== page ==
The Column Online



by Ron Osborne

Runway Theatre

Directed by – Mike Hathaway
Set Design – Mike Hathaway
Costume Design – Erika Durham
Wig Design – Logan Coley Broker
Prop Design – Dawn Blasingame
Sound Design – Kevin Brazil
Lighting Design – Adam Livingston
Stage Manager – Adam Livingston

Barrie Alguire – Clemmie
Judi Conger – Tootie
Mark-Brian Sonna – Glease
Jordan Thomas – Jo Beth
Sherri Small – Marjorie

Reviewed Performance: 2/2/2020

Reviewed by Carol M. Rice, Associate Critic for John Garcia's THE COLUMN

Any time a star-studded film is made in a small southern town, it causes quite a stir among the residents, and such is the basic premise of Ron Osborne’s 2001 comedy Seeing Stars in Dixie. The play takes place in 1956 during the filming of Raintree County, a mostly forgotten Civil War movie featuring Elizabeth Taylor and Montgomery Clift, in Natchez, Mississippi. The entirety of the action takes place in Clemmie’s Tea Room, where a handful of misfit characters flit in and out, discussing their lives.

Director Mike Hathaway also acts as the set designer for the charming tearoom, and it is absolutely perfect, with a cozy and quaint feel. The meticulous detail of the set decoration, including the old-fashioned lettering on the windows facing the street, delicately flowered wallpaper, and multiple tea cozies on decorative teapots, make you feel as though you could join the cast for a cuppa onstage after the show. Dawn Blasingame’s detailed props, including period newspapers, added to the comfortable feel and realism.

Barrie Alguire plays the shop’s timid proprietor Clemmie. The character has lost her husband and is about to turn 60, and she regrets never having taken any real changes in her life, so when an opportunity to audition for a small roll in Raintree County presents itself, she becomes briefly starry-eyed. Fortunately for her, her friends don’t allow her to give up, and she becomes more confident as she prepares for the role. In a nicely nuanced performance, Ms. Alguire transforms Clemmie from a meek little nobody to an assertive woman who is willing to stand up for herself.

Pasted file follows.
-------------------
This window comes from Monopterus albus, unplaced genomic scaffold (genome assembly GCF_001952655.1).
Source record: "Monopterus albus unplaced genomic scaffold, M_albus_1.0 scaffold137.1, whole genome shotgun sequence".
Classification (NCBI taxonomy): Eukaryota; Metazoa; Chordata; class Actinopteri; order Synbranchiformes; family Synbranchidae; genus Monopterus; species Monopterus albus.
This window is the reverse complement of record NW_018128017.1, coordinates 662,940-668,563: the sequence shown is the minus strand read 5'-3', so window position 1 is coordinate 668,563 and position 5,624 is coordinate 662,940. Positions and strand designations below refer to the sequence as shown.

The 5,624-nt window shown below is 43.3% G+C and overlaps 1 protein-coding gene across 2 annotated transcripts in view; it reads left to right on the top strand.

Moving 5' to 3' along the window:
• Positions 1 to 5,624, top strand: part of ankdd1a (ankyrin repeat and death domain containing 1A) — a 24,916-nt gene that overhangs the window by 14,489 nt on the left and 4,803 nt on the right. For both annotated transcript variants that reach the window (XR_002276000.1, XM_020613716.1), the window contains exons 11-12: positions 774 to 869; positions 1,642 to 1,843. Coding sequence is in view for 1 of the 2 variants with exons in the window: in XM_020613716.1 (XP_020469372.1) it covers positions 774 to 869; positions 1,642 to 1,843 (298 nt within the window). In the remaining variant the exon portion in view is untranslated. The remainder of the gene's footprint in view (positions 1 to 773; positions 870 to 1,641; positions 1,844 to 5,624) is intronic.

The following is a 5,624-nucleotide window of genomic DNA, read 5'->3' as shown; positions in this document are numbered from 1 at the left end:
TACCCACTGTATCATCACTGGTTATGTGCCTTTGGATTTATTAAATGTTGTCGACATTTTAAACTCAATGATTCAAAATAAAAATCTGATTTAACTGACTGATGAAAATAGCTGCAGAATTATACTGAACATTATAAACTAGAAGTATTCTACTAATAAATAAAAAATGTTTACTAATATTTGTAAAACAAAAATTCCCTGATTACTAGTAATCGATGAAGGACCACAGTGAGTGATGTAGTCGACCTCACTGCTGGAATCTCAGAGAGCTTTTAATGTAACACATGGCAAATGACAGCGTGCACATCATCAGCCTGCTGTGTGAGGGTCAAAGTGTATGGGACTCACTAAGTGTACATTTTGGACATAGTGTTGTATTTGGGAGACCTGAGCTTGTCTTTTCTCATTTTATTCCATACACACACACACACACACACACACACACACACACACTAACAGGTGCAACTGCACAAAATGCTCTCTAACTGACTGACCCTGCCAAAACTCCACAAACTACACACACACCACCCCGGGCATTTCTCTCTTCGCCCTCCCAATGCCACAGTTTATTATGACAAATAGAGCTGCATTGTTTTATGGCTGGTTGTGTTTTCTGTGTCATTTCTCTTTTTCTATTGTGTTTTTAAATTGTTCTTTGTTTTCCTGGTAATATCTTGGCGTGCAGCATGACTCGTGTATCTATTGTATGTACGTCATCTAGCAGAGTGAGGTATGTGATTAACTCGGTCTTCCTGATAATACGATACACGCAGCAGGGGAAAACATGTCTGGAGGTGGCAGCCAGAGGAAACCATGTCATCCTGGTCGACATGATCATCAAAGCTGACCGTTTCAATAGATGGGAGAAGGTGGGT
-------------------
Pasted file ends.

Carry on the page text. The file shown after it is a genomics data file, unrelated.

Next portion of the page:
Judi Conger portrays the town busy body, Tootie, with just the right amount of flounce and self-confidence. She is proud of the fact that she owns the town newspaper (inherited from a past husband) and has several admirers, and she has no problem getting inside information from the film’s producers to help her friend win the role. Ms. Conger is a fabulous force onstage and is very fun to watch.

Jordan Thomas plays Jo Beth, a would-be weather girl who doesn’t know much about meteorology, but who does know about fashion and carrying oneself well, and she takes it upon herself to “train” Clemmie so that she’ll stand out among the other auditioners. Ms. Thomas is bubbly and bouncy as Jo Beth, and you just have to smile watching her.

Mark-Brian Sonna portrays Glease, the only man in the show. He has a secret...but it’s not the secret everyone thinks he has, and his slow, eventual revelation is beautifully done. Mr. Sonna started off a little quiet, but he grew into the role as the play continued, and his devotion to the women who frequented the tearoom was believable and lovely.

Sherri Small gets to play the villain of the play, Marjorie, and she does so with gleeful relish. Marjorie’s and Tootie’s pure hatred of each other is a joy to watch; Ms. Small makes it easy to despise her in this role because she commits to it 100%.

I do have to say that none of these multi-faceted characters would have been as believable without their amazing costumes and wigs, provided by Erika Durham and Logan Coley Broker, respectively. These two truly provided each actor with multiple 1950s looks that appeared to come straight from the pages of couture magazines. Ms. Small especially had the BEST costumes! Kudos to Ms. Durman and Mr. Broker!

Sound designer Kevin Brazil’s musical choices between scenes had several audience members singing along, and the additional sound effects worked well for the piece. I did question the occasional underscoring of some of Clemmie’s speeches, as they seemed somewhat out of place, but the rest of the music was well-chosen. Adam Livingston’s lighting design also worked well for the space and helped highlight the coziness of the tearoom.

If you like plays like Steel Magnolias that focus on stereotypical southern women, you should enjoy Seeing Stars in Dixie. Director Mike Hathaway has put together a charming story on Runway Theatre’s stage, featuring a solid ensemble cast. As he states in the program’s director’s notes, you probably won’t find any deep meaning in the show. However, sometimes we just need to sit and be entertained, and that is exactly what this show will do: entertain.

Runway Theatre, 215 N. Dooley St, Grapevine, TX 76051
Runs through February 16

Friday and Saturday at 8:00 pm and Sunday at 3:00 pm. Tickets are $19-22
For information and to purchase tickets, go to or call the box office at 817-488-4842.